At block 515 the client 108 determines whether an uplink allocation definition 402 was received. When the determination at block 515 is affirmative, at block 520 the client 108 may transmit data to the AP 104 during the defined uplink allocation sub-period 404. When the determination at block 515 is negative, however the client 108 proceeds to block 525. The controller 158 of the client 108 can enter a low-power mode following a negative determination at block 515. As seen in FIG. 5, the client 108 also proceeds to block 525 after block 520 is complete.

At block 525, the client 108 determines whether to send an uplink allocation request at the assigned uplink allocation request sub-period. The determination at block 525 can be based on, for example, whether the client 108 has any traffic to send to the AP 104. When the determination at block 525 is negative, the client 108 returns to block 510, and may enter a low-power mode until the next downlink sub-period 312 begins. When the determination at block 525 is affirmative, the client 108 sends an uplink allocation request at block 530 and then returns to block 510. The uplink allocation request sent at block 530 is sent during the previously assigned uplink allocation request sub-period specific to the client 108.

FIG. 6 illustrates a method 600 of establishing a connection with the AP 104, by a client device 108 (e.g. the client 108a) that is not yet connected to the AP 104. At block 605, the client 108a can detect the above-mentioned beacon, which defines the unassigned block 320. At block 610 the client 108a identifies the unassigned block 320 (i.e. the timing of the unassigned block 320) based on the beacon. The client 108a may also select a portion of the unassigned block 320 (e.g. at random). At block 615, during the selected portion of the unassigned block 320, the client 108a transmits an association and/or beamforming request to the AP 104. The request sent at block 615 initiates a beamforming and connection process with the AP 104, following which the AP 104 sends an uplink allocation request sub-period assignment to the client 108a, which receives and stores the assignment at block 620. Following block 620, the client 108a can interact with the AP 104 as described above in connection with FIG. 5.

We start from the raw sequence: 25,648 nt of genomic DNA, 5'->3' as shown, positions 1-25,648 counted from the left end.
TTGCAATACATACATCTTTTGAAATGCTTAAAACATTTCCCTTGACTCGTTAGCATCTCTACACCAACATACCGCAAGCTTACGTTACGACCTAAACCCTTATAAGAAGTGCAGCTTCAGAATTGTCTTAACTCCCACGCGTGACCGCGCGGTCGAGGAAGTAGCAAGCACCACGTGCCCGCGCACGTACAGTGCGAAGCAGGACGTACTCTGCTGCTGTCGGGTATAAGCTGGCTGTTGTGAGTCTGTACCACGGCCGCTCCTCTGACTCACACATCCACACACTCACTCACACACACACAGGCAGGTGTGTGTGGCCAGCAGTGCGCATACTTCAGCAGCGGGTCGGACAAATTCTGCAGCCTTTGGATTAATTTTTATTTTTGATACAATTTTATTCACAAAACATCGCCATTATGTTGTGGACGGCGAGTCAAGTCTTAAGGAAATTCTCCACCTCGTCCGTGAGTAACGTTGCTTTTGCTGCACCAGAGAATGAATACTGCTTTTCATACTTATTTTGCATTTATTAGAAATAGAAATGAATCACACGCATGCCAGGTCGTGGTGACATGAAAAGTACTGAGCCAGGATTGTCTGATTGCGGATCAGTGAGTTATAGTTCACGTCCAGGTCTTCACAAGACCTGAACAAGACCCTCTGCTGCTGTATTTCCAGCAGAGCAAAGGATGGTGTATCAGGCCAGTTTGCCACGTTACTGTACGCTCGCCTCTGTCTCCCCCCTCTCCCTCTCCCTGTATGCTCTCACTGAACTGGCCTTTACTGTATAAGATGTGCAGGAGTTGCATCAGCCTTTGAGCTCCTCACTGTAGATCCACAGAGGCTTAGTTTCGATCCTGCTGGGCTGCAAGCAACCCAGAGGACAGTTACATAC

As will now be apparent, the receipt of the request from block 615 at the AP 104 can lead to an affirmative determination at block 230. In response to the arrival of the second client 108a, for example, the AP 104 may create a second uplink allocation request sub-period 316-2, shown in FIG. 7. As also shown in FIG. 7, the AP 104 may reduce the length of the unassigned block 320 by an amount equal to the length of the sub-period 316-2.

Variations to the above systems and methods are contemplated. For example, in the above discussion it is assumed that a number of uplink allocation request sub-periods equal to the number of connected clients 108 is provided in each scheduled period 308. In other examples, however, each scheduled period can include a smaller number of uplink allocation request sub-periods than the number of connected clients 108. In such examples, each client 108 may be permitted to send an uplink allocation request only once every two scheduled periods 308 (or greater numbers of scheduled periods 308). The AP 104 may continue to grant uplink allocation sub-periods to each client 108 for each scheduled period 308, however.

The scope of the claims should not be limited by the embodiments set forth in the above examples, but should be given the broadest interpretation consistent with the description as a whole.

Claims

1. A method in a wireless access point (AP) for controlling medium access, the method comprising:

transmitting a beacon frame defining (i) a beacon header interval (BHI), and (ii) a data transmission interval (DTI) divided into a predetermined number of scheduled periods, each scheduled period containing a set of uplink allocation request sub-periods;
sending, to a client device, an uplink allocation request assignment indicating an assigned uplink allocation request sub-period from the set, that corresponds to the client device;
during a current one of the scheduled periods, receiving an uplink allocation request from the client device during the assigned uplink allocation request sub-period;